Loan Fraud is typically committed with intent. Not normally by the home buyer, but by the Originator or Real Estate Professional, or both in partnership. To avoid this situation, the first step is to insure that neither the Real Estate Professional (Realtor®) nor the Loan Originator has an existing relationship. i.e. Preferred Lender or Preferred Realtor® "because we work together all the time". In other words, you want each party independent of one another.
In banking, we call this checks and balances. The more you have, the less likely your loan will contain fraudulent activity. Working relationships between the two parties can create far to many opportunities for fraud. This applies to appraisers, home inspectors, septic etc. etc. etc... All vendors you have control over. One missed bit of information here, or "I 'm not going to tell - you the buyer - about this problem or it will kill my best referral sources deal". This is one of the biggest mistakes most state statutes allow.
In addition, by allowing these "in house" relations to exist - whether through home builders or real estate offices. They cost you, the average consumer, millions of dollars in higher costs by tying in "incentives" that you cannot get without using "preferred" partners. The same partners that can negate your ability to control your costs and your ability to maximize your return. Remember, in lending, it is not about the company alone, but the individual who is originating your loan that will determine how much it costs you.
Amazingly, states allow these in house relationships which are ripe for fraudulent activity from Legalized Kick Backs, i.e. a bonus for the Real Estate Professional for keeping a deal with the in house mortgage person, to illegal activities such as on the side payoffs one might never know about. A Loan Originator provides; New refrigerator, a nice vacation package, nice plump gift certificates to their favorite Real Estate Referral source etc. etc. etc. The motivation moves from just taking care of you the buyer to the "what's in it for me" business mentality from both parties.
Next, you want to insure you have copies of everything you submit to your Loan Originator. This includes the application to all income documents, bank statements, everything. Never provide original personal documents to anyone. Yes, you can hand them over to have copies made, but stand by them until you get them back. Don't mail them, don't say "just mail them back to me when you're done with them". Either provide copies yourself, or don't allow them to leave your site.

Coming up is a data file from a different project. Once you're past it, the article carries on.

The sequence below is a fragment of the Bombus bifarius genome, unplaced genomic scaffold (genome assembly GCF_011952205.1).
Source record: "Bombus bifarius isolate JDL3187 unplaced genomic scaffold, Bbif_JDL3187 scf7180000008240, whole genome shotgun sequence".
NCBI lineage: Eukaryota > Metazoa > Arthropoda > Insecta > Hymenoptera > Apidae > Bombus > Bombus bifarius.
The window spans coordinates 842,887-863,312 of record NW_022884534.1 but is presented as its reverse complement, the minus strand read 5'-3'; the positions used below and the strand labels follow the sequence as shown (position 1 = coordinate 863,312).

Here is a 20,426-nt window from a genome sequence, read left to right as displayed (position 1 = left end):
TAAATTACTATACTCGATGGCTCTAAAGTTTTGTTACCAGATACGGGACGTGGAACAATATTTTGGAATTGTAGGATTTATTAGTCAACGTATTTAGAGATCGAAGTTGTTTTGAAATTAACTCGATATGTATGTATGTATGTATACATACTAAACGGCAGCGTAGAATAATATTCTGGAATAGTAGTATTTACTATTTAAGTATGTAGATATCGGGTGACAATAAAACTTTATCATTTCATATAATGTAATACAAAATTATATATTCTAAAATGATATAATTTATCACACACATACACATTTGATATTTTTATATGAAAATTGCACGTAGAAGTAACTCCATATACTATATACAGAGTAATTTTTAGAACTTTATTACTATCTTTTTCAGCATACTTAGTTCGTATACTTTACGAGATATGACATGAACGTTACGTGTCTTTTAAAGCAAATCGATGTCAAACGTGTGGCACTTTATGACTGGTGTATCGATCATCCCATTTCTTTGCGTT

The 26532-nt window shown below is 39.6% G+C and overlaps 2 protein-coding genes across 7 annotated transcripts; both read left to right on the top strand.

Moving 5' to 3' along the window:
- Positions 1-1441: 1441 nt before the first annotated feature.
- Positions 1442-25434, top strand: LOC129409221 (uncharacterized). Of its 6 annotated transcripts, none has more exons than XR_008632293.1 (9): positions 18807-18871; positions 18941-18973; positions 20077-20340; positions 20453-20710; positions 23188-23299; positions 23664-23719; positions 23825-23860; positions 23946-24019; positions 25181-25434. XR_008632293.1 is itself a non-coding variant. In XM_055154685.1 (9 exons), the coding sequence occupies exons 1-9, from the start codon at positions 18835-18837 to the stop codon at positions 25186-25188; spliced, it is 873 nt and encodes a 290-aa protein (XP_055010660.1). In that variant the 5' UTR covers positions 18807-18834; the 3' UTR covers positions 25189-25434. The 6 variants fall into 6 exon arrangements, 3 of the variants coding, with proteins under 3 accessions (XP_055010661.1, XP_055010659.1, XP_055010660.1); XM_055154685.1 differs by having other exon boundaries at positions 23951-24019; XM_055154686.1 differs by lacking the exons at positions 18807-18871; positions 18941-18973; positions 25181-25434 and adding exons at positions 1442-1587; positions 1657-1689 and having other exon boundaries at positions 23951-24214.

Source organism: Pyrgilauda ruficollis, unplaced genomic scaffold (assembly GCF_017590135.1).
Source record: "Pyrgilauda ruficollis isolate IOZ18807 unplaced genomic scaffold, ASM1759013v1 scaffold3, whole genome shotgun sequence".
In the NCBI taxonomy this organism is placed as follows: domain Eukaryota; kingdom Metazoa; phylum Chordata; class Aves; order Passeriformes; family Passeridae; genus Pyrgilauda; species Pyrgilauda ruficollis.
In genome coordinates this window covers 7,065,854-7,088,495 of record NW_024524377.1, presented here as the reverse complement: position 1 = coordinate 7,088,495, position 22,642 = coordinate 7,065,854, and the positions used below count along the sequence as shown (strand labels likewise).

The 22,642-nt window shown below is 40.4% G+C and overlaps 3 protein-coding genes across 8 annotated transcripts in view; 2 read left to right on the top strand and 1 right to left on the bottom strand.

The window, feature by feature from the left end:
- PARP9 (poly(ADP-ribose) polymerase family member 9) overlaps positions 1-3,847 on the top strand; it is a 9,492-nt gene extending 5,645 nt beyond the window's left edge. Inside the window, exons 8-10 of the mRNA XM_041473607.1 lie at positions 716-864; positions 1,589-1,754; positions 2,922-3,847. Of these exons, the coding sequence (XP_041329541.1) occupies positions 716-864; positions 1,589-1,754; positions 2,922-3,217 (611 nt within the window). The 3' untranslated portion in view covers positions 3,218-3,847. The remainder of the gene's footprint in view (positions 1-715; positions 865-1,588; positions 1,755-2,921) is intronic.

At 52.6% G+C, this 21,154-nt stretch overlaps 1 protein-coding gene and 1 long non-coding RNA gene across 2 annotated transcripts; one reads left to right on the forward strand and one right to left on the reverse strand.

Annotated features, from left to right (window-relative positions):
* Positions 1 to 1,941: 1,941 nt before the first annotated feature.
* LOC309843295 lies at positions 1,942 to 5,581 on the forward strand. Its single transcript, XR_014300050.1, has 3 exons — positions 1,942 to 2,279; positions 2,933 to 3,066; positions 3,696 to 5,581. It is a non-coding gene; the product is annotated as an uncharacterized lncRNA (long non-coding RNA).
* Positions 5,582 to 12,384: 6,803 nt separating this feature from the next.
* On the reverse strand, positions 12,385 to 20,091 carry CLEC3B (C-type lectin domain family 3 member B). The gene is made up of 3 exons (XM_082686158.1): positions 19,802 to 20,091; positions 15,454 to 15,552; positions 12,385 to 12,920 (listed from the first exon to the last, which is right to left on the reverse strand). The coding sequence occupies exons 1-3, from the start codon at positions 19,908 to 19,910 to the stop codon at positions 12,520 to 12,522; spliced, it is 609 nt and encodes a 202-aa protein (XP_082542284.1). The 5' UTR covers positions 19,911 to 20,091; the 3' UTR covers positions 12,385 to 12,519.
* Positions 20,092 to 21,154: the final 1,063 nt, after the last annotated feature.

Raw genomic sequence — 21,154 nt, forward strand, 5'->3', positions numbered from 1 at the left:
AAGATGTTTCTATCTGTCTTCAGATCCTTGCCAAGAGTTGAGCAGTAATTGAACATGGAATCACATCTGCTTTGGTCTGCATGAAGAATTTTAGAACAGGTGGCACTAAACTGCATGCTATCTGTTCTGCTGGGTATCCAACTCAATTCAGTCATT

Review everything your Loan Officer provides. Most specifically, your typed credit application. This is typically the sure tell sign of potential future problems. Scrutinize it for accuracy from dates of employment to residence to that most important income line.
Insure you keep copies of everything. Make notes. If you disagree with something on the typed application, make a note, contact the Loan Officer, and have it corrected if the Loan Officer cannot justify the changes made in the typed application and you disagree. Listen closely to the explanation.
If you find to many question marks on changes to your credit application Vs. what you originally submitted, this is the BIG RED SIGN. Stop! Think hard about whether you want to continue the process with this Loan Originator.
Remember, Loan fraud is rarely institution based, i.e. My Local Mortgage Store, Loan Fraud typically involves individuals, whether one, or several working together. Rarely will it involve an organization.
At this point, you need to consider reporting the activity to the Manager of the office in writing. Provide your documentation and your concerns. Do not make accusations. Simply point to the original information submitted and what was returned. In case of honest errors, it is VERY IMPORTANT not to make accusations of fraud. You need only document discrepancies. Allow the institution to determine which is which.
Almost all offices/organizations will then begin an audit investigation of that Loan Originator. They take fraud seriously and need you to help them find those that would commit it.
You can then ask for a new representative, or, simply change Companies. Is this a knee jerk reaction? No. It is much better to address these matters one week into the application process vs. facing a nightmare at closing.
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